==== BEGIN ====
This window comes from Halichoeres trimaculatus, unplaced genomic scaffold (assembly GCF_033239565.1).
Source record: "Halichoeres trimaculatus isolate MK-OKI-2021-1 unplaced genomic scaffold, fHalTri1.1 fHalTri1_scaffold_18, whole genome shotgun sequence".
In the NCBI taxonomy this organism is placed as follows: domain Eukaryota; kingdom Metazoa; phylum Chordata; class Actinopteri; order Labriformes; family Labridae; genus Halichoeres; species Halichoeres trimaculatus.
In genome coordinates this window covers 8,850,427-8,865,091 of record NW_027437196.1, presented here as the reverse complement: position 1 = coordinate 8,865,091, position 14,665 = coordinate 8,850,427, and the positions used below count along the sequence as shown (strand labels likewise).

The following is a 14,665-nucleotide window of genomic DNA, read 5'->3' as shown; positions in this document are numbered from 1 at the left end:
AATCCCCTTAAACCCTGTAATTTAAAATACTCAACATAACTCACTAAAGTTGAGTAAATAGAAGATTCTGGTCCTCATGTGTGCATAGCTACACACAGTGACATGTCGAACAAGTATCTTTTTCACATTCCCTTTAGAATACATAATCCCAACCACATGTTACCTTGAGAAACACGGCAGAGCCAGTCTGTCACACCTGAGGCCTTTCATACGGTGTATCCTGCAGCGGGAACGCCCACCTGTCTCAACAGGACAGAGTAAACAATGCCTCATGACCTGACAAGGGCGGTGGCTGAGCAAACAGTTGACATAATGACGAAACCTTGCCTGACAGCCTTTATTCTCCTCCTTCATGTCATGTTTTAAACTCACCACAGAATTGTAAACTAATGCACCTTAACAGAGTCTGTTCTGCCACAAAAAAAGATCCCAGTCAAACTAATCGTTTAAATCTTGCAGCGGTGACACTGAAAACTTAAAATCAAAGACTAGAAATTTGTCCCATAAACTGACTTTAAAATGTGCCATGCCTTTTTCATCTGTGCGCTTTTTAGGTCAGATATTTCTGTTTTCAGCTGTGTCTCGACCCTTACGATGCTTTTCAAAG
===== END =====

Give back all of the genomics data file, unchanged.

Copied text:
This window comes from Halichoeres trimaculatus, unplaced genomic scaffold (assembly GCF_033239565.1).
Source record: "Halichoeres trimaculatus isolate MK-OKI-2021-1 unplaced genomic scaffold, fHalTri1.1 fHalTri1_scaffold_18, whole genome shotgun sequence".
In the NCBI taxonomy this organism is placed as follows: domain Eukaryota; kingdom Metazoa; phylum Chordata; class Actinopteri; order Labriformes; family Labridae; genus Halichoeres; species Halichoeres trimaculatus.
In genome coordinates this window covers 8,850,427-8,865,091 of record NW_027437196.1, presented here as the reverse complement: position 1 = coordinate 8,865,091, position 14,665 = coordinate 8,850,427, and the positions used below count along the sequence as shown (strand labels likewise).

The following is a 14,665-nucleotide window of genomic DNA, read 5'->3' as shown; positions in this document are numbered from 1 at the left end:
AATCCCCTTAAACCCTGTAATTTAAAATACTCAACATAACTCACTAAAGTTGAGTAAATAGAAGATTCTGGTCCTCATGTGTGCATAGCTACACACAGTGACATGTCGAACAAGTATCTTTTTCACATTCCCTTTAGAATACATAATCCCAACCACATGTTACCTTGAGAAACACGGCAGAGCCAGTCTGTCACACCTGAGGCCTTTCATACGGTGTATCCTGCAGCGGGAACGCCCACCTGTCTCAACAGGACAGAGTAAACAATGCCTCATGACCTGACAAGGGCGGTGGCTGAGCAAACAGTTGACATAATGACGAAACCTTGCCTGACAGCCTTTATTCTCCTCCTTCATGTCATGTTTTAAACTCACCACAGAATTGTAAACTAATGCACCTTAACAGAGTCTGTTCTGCCACAAAAAAAGATCCCAGTCAAACTAATCGTTTAAATCTTGCAGCGGTGACACTGAAAACTTAAAATCAAAGACTAGAAATTTGTCCCATAAACTGACTTTAAAATGTGCCATGCCTTTTTCATCTGTGCGCTTTTTAGGTCAGATATTTCTGTTTTCAGCTGTGTCTCGACCCTTACGATGCTTTTCAAAG